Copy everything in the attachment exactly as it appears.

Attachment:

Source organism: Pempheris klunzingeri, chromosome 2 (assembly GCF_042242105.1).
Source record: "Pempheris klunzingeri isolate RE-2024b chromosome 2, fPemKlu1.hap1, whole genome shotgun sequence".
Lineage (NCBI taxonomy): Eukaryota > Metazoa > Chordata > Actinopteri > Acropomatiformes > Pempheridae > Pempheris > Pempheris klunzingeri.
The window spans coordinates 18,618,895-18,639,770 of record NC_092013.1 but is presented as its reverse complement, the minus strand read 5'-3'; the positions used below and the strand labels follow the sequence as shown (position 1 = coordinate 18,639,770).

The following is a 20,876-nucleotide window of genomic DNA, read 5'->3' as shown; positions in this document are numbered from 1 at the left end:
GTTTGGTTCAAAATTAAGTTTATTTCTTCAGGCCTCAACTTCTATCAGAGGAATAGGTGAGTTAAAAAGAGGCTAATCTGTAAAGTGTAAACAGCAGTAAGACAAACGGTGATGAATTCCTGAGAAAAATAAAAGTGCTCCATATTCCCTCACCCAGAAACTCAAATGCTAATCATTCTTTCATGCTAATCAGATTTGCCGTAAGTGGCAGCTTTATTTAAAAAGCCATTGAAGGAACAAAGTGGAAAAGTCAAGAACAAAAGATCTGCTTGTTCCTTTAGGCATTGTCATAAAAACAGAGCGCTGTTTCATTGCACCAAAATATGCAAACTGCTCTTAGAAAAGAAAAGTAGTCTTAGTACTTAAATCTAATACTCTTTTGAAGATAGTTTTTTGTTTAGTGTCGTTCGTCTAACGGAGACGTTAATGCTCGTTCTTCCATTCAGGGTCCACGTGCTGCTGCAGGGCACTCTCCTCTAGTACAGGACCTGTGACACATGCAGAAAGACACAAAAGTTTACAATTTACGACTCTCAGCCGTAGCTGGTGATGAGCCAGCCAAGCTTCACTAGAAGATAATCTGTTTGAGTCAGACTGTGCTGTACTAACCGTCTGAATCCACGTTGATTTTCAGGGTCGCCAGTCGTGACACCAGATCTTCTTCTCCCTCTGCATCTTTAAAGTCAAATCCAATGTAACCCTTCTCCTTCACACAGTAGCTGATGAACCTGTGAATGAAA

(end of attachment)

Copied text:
Source organism: Pempheris klunzingeri, chromosome 2 (assembly GCF_042242105.1).
Source record: "Pempheris klunzingeri isolate RE-2024b chromosome 2, fPemKlu1.hap1, whole genome shotgun sequence".
Lineage (NCBI taxonomy): Eukaryota > Metazoa > Chordata > Actinopteri > Acropomatiformes > Pempheridae > Pempheris > Pempheris klunzingeri.
The window spans coordinates 18,618,895-18,639,770 of record NC_092013.1 but is presented as its reverse complement, the minus strand read 5'-3'; the positions used below and the strand labels follow the sequence as shown (position 1 = coordinate 18,639,770).

The following is a 20,876-nucleotide window of genomic DNA, read 5'->3' as shown; positions in this document are numbered from 1 at the left end:
GTTTGGTTCAAAATTAAGTTTATTTCTTCAGGCCTCAACTTCTATCAGAGGAATAGGTGAGTTAAAAAGAGGCTAATCTGTAAAGTGTAAACAGCAGTAAGACAAACGGTGATGAATTCCTGAGAAAAATAAAAGTGCTCCATATTCCCTCACCCAGAAACTCAAATGCTAATCATTCTTTCATGCTAATCAGATTTGCCGTAAGTGGCAGCTTTATTTAAAAAGCCATTGAAGGAACAAAGTGGAAAAGTCAAGAACAAAAGATCTGCTTGTTCCTTTAGGCATTGTCATAAAAACAGAGCGCTGTTTCATTGCACCAAAATATGCAAACTGCTCTTAGAAAAGAAAAGTAGTCTTAGTACTTAAATCTAATACTCTTTTGAAGATAGTTTTTTGTTTAGTGTCGTTCGTCTAACGGAGACGTTAATGCTCGTTCTTCCATTCAGGGTCCACGTGCTGCTGCAGGGCACTCTCCTCTAGTACAGGACCTGTGACACATGCAGAAAGACACAAAAGTTTACAATTTACGACTCTCAGCCGTAGCTGGTGATGAGCCAGCCAAGCTTCACTAGAAGATAATCTGTTTGAGTCAGACTGTGCTGTACTAACCGTCTGAATCCACGTTGATTTTCAGGGTCGCCAGTCGTGACACCAGATCTTCTTCTCCCTCTGCATCTTTAAAGTCAAATCCAATGTAACCCTTCTCCTTCACACAGTAGCTGATGAACCTGTGAATGAAA